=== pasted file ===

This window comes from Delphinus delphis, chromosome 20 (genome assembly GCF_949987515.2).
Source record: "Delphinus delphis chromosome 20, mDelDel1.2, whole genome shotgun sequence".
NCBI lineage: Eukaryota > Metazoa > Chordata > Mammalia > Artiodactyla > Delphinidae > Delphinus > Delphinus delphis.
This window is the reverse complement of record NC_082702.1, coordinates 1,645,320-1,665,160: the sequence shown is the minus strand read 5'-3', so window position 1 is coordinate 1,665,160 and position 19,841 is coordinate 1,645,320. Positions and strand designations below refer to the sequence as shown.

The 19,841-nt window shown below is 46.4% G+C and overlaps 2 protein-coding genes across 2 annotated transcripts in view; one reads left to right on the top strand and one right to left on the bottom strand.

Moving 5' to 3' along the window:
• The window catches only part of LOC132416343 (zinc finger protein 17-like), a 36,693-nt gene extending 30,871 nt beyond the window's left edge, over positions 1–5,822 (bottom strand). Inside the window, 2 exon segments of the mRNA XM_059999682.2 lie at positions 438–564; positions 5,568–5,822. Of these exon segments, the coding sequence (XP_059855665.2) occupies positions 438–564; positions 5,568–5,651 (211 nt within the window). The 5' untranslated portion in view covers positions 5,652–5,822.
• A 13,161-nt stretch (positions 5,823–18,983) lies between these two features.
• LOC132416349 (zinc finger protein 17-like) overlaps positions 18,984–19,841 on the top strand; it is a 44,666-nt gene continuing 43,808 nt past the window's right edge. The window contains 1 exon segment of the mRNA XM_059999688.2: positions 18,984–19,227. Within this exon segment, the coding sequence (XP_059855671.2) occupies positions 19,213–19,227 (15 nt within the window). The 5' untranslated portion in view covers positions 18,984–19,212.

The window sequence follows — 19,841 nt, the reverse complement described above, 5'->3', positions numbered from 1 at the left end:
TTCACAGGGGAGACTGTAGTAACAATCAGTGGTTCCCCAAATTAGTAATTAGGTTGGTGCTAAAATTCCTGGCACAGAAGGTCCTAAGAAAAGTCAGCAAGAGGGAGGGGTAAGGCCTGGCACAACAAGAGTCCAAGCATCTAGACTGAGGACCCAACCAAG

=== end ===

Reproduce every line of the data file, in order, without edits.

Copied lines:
This window comes from Delphinus delphis, chromosome 20 (genome assembly GCF_949987515.2).
Source record: "Delphinus delphis chromosome 20, mDelDel1.2, whole genome shotgun sequence".
NCBI lineage: Eukaryota > Metazoa > Chordata > Mammalia > Artiodactyla > Delphinidae > Delphinus > Delphinus delphis.
This window is the reverse complement of record NC_082702.1, coordinates 1,645,320-1,665,160: the sequence shown is the minus strand read 5'-3', so window position 1 is coordinate 1,665,160 and position 19,841 is coordinate 1,645,320. Positions and strand designations below refer to the sequence as shown.

The 19,841-nt window shown below is 46.4% G+C and overlaps 2 protein-coding genes across 2 annotated transcripts in view; one reads left to right on the top strand and one right to left on the bottom strand.

Moving 5' to 3' along the window:
• The window catches only part of LOC132416343 (zinc finger protein 17-like), a 36,693-nt gene extending 30,871 nt beyond the window's left edge, over positions 1–5,822 (bottom strand). Inside the window, 2 exon segments of the mRNA XM_059999682.2 lie at positions 438–564; positions 5,568–5,822. Of these exon segments, the coding sequence (XP_059855665.2) occupies positions 438–564; positions 5,568–5,651 (211 nt within the window). The 5' untranslated portion in view covers positions 5,652–5,822.
• A 13,161-nt stretch (positions 5,823–18,983) lies between these two features.
• LOC132416349 (zinc finger protein 17-like) overlaps positions 18,984–19,841 on the top strand; it is a 44,666-nt gene continuing 43,808 nt past the window's right edge. The window contains 1 exon segment of the mRNA XM_059999688.2: positions 18,984–19,227. Within this exon segment, the coding sequence (XP_059855671.2) occupies positions 19,213–19,227 (15 nt within the window). The 5' untranslated portion in view covers positions 18,984–19,212.

The window sequence follows — 19,841 nt, the reverse complement described above, 5'->3', positions numbered from 1 at the left end:
TTCACAGGGGAGACTGTAGTAACAATCAGTGGTTCCCCAAATTAGTAATTAGGTTGGTGCTAAAATTCCTGGCACAGAAGGTCCTAAGAAAAGTCAGCAAGAGGGAGGGGTAAGGCCTGGCACAACAAGAGTCCAAGCATCTAGACTGAGGACCCAACCAAG